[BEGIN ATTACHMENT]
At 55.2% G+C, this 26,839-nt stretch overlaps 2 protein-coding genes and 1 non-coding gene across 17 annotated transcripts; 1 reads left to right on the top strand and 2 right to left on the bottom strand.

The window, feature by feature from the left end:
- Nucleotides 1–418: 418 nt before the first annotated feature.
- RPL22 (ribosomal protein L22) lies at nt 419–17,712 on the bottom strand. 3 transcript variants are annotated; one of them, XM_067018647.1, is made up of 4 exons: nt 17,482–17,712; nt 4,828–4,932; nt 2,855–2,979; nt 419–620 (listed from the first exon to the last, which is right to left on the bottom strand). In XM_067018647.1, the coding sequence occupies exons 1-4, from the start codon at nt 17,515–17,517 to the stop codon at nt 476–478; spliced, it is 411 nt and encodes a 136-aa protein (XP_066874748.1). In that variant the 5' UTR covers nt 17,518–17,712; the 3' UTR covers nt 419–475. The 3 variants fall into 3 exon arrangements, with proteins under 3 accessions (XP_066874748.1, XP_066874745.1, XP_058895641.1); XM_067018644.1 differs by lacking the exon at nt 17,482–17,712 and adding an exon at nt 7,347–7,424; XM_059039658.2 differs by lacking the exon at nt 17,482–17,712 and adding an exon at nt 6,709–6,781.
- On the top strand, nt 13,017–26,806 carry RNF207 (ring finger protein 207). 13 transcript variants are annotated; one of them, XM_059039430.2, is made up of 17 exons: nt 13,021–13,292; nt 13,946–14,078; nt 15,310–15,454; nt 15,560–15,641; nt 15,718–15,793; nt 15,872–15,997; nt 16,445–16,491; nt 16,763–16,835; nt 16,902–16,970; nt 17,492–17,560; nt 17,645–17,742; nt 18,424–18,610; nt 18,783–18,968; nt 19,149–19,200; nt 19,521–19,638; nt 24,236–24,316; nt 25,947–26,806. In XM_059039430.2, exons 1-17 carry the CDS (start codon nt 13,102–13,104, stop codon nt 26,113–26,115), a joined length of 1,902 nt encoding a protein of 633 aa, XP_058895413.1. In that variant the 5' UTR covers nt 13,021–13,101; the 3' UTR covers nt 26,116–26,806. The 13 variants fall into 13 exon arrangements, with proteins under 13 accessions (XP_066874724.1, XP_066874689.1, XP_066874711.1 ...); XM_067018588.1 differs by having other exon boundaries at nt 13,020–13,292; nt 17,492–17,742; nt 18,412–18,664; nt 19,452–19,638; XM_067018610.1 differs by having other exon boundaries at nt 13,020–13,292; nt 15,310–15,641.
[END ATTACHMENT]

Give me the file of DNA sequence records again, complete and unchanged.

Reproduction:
At 55.2% G+C, this 26,839-nt stretch overlaps 2 protein-coding genes and 1 non-coding gene across 17 annotated transcripts; 1 reads left to right on the top strand and 2 right to left on the bottom strand.

The window, feature by feature from the left end:
- Nucleotides 1–418: 418 nt before the first annotated feature.
- RPL22 (ribosomal protein L22) lies at nt 419–17,712 on the bottom strand. 3 transcript variants are annotated; one of them, XM_067018647.1, is made up of 4 exons: nt 17,482–17,712; nt 4,828–4,932; nt 2,855–2,979; nt 419–620 (listed from the first exon to the last, which is right to left on the bottom strand). In XM_067018647.1, the coding sequence occupies exons 1-4, from the start codon at nt 17,515–17,517 to the stop codon at nt 476–478; spliced, it is 411 nt and encodes a 136-aa protein (XP_066874748.1). In that variant the 5' UTR covers nt 17,518–17,712; the 3' UTR covers nt 419–475. The 3 variants fall into 3 exon arrangements, with proteins under 3 accessions (XP_066874748.1, XP_066874745.1, XP_058895641.1); XM_067018644.1 differs by lacking the exon at nt 17,482–17,712 and adding an exon at nt 7,347–7,424; XM_059039658.2 differs by lacking the exon at nt 17,482–17,712 and adding an exon at nt 6,709–6,781.
- On the top strand, nt 13,017–26,806 carry RNF207 (ring finger protein 207). 13 transcript variants are annotated; one of them, XM_059039430.2, is made up of 17 exons: nt 13,021–13,292; nt 13,946–14,078; nt 15,310–15,454; nt 15,560–15,641; nt 15,718–15,793; nt 15,872–15,997; nt 16,445–16,491; nt 16,763–16,835; nt 16,902–16,970; nt 17,492–17,560; nt 17,645–17,742; nt 18,424–18,610; nt 18,783–18,968; nt 19,149–19,200; nt 19,521–19,638; nt 24,236–24,316; nt 25,947–26,806. In XM_059039430.2, exons 1-17 carry the CDS (start codon nt 13,102–13,104, stop codon nt 26,113–26,115), a joined length of 1,902 nt encoding a protein of 633 aa, XP_058895413.1. In that variant the 5' UTR covers nt 13,021–13,101; the 3' UTR covers nt 26,116–26,806. The 13 variants fall into 13 exon arrangements, with proteins under 13 accessions (XP_066874724.1, XP_066874689.1, XP_066874711.1 ...); XM_067018588.1 differs by having other exon boundaries at nt 13,020–13,292; nt 17,492–17,742; nt 18,412–18,664; nt 19,452–19,638; XM_067018610.1 differs by having other exon boundaries at nt 13,020–13,292; nt 15,310–15,641.